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Spontaneity: the vital ingredient

Like actors, musicians and clowns, teachers should learn to improvise, according to Alan Maley & Adrian Underhill

One topic which never gets discussed in ELT is spontaneity. Yet spontaneity is at the heart of human interaction and expression.

You may prepare your lesson, even in some detail, but once you are in the classroom, stuff starts to happen and you respond. Either you use whatever happens to pursue your plan, or you suspend your plan for a moment while you derive learning advantage from dealing with what has been offered.

Either way, you accept what the class offers (questions, mistakes, misunderstandings, students’ news, chat, worries, etc.), rather than ignoring it. This capacity for spontaneity enables us to include and relate to the unfolding and unpredictable present moment. Without it we could not even have productive conversations.

We need the lesson plan, which provides purpose and direction and tools, and we need our capacity for spontaneity – to handle the cutting edge of the present moment, as we implement the plan. Spontaneity is the takenfor- granted, elephant in the room, invisible, yet making everything possible.

We all know that spontaneity helps develop the affective qualities of the teacher. Yet ELT methodology and teacher-training focuses on the planning aspect and has built a complete discourse around it. There is no such discourse around spontaneity, which is not observed, critiqued and developed with the rigour that planning is. Yet spontaneity is too important to be left to chance.

By contrast, training for other performance arts – theatre, stand-up, jazz, clowning – starts to practise, make visible and develop spontaneity and improvisation skills from the first day. The first rule in improvised theatre is ‘Accept the offer’ – go with the energy, and help make something useful of it. And when you find yourself doing this, a state of flow becomes possible, and even student mistakes become gifts to the class!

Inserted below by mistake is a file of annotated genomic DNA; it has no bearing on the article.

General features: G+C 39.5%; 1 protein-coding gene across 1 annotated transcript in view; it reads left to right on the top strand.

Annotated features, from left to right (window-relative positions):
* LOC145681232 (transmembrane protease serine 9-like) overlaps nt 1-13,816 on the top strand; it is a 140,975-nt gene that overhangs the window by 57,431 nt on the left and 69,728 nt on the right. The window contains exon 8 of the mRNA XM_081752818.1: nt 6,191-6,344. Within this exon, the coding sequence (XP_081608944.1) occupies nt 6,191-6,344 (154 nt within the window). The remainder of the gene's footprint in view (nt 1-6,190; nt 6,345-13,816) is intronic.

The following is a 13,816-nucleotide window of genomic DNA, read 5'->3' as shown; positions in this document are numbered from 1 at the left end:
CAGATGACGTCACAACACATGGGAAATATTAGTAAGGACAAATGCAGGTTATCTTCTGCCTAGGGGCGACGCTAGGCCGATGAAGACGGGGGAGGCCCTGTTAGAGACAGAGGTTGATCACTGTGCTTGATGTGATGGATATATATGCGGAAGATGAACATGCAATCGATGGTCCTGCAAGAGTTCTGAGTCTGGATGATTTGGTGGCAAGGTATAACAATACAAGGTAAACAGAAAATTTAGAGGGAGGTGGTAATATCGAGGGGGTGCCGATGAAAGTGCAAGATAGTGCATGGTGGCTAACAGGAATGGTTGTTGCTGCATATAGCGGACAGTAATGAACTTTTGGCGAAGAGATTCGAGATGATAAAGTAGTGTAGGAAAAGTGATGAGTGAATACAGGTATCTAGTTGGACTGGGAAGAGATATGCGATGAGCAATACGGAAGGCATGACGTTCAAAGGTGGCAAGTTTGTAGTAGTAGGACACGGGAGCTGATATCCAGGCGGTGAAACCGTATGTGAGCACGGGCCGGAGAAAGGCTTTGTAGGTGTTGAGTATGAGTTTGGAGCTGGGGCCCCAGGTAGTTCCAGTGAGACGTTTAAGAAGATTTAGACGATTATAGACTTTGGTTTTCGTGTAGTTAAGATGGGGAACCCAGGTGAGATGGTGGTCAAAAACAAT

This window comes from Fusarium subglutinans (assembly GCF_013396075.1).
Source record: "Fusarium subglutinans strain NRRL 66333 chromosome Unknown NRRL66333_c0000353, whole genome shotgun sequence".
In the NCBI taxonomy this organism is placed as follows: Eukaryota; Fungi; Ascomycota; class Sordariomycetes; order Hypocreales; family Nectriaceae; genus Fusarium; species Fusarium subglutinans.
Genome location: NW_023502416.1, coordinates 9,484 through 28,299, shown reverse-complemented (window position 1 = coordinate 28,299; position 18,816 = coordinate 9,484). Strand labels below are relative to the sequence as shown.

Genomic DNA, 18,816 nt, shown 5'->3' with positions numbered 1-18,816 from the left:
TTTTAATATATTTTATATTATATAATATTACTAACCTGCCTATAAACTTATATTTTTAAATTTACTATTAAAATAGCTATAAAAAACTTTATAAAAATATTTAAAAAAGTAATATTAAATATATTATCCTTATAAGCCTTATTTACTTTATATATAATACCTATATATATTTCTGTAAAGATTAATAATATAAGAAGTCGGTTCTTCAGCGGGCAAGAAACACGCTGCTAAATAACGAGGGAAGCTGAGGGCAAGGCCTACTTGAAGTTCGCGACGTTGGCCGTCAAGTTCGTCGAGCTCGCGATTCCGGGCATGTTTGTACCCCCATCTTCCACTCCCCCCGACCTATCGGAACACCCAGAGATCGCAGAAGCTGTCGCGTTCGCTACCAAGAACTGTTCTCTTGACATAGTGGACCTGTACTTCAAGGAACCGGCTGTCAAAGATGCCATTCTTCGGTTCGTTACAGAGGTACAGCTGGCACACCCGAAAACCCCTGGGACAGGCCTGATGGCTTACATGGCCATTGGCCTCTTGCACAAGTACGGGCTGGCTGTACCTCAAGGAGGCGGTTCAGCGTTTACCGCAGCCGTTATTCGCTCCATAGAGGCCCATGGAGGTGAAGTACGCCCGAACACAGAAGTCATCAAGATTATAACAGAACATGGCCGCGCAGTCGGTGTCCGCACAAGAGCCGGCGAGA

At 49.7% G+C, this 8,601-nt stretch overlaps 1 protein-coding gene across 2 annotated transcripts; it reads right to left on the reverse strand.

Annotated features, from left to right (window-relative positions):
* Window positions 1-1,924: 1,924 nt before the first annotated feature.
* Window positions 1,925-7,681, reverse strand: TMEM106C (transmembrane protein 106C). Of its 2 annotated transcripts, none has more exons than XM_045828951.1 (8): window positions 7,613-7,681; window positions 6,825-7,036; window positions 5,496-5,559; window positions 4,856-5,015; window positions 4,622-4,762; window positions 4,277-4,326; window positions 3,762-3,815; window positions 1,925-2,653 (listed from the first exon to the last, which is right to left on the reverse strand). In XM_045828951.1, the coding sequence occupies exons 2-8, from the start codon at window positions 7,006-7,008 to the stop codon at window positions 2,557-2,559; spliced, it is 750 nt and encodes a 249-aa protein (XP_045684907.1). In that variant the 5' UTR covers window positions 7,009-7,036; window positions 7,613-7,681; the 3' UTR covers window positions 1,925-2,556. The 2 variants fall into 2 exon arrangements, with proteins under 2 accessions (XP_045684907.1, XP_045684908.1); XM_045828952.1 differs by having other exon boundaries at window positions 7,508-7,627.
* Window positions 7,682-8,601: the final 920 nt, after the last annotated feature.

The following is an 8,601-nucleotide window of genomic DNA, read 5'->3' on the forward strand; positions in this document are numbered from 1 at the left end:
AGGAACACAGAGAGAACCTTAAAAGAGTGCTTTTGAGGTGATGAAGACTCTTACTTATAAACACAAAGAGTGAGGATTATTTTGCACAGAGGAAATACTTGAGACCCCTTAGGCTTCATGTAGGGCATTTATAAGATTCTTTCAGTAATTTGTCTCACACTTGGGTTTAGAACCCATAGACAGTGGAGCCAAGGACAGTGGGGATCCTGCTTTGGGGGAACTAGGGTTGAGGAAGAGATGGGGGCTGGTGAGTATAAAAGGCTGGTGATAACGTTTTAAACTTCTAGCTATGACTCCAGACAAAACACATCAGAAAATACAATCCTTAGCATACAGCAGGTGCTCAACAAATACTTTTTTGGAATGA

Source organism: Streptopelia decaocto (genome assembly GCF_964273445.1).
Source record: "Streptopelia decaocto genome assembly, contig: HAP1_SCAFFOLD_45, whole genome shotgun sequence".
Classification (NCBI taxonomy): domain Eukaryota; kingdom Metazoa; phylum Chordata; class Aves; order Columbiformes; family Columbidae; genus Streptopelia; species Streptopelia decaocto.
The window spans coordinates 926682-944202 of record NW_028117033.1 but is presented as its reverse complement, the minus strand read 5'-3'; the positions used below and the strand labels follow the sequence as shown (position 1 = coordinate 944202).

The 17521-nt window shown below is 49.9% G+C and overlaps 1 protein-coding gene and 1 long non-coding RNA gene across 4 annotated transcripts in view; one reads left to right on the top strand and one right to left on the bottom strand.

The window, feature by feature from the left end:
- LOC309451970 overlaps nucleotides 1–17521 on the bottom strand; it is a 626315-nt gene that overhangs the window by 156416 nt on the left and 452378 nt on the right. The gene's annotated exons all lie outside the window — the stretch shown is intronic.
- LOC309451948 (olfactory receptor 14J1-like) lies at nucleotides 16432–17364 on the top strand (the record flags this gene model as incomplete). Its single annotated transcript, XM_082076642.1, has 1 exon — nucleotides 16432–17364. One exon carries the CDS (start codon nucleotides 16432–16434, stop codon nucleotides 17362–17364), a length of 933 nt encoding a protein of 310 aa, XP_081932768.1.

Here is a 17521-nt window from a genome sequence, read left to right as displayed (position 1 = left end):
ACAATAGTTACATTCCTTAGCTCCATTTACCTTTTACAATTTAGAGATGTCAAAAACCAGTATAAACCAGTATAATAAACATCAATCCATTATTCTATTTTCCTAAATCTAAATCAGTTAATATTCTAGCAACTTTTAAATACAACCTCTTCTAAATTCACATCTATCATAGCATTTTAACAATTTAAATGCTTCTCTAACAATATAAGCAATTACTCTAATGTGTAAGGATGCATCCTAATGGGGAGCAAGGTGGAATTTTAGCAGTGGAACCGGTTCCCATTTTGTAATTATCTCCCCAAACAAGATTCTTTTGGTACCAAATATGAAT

In a human setting you cannot do everything with spontaneity, but… you cannot do anything without it.

To start to develop a discourse of spontaneity and improvisation, the C Group and IATEFL Research SIG are holding a one day event on 2 November in Oxford.

Contact: https://spontaneityinelt. weebly.com/

Image courtesy of Administrator
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Alan Maley and Adrian Underhill
Alan Maley and Adrian Underhill
Alan Maley was a teacher and trainer. After retirement he continues as a speaker and writer for publication. He is a past President of IATEFL and co-founder of the Creativity Group. -------- Adrian Underhill is a trainer, speaker and ELT consultant. He is a past president of IATEFL and a member of the Creativity Group.
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